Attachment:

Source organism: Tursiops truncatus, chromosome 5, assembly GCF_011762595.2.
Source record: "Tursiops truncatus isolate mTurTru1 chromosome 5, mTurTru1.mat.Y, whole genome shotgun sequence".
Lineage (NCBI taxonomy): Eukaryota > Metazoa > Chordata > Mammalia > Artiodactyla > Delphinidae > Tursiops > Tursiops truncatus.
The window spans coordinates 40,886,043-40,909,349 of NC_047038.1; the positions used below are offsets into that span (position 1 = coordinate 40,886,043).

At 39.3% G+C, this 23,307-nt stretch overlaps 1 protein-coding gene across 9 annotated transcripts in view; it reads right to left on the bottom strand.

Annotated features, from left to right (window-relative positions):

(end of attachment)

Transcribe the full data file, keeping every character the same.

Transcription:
Source organism: Tursiops truncatus, chromosome 5, assembly GCF_011762595.2.
Source record: "Tursiops truncatus isolate mTurTru1 chromosome 5, mTurTru1.mat.Y, whole genome shotgun sequence".
Lineage (NCBI taxonomy): Eukaryota > Metazoa > Chordata > Mammalia > Artiodactyla > Delphinidae > Tursiops > Tursiops truncatus.
The window spans coordinates 40,886,043-40,909,349 of NC_047038.1; the positions used below are offsets into that span (position 1 = coordinate 40,886,043).

At 39.3% G+C, this 23,307-nt stretch overlaps 1 protein-coding gene across 9 annotated transcripts in view; it reads right to left on the bottom strand.

Annotated features, from left to right (window-relative positions):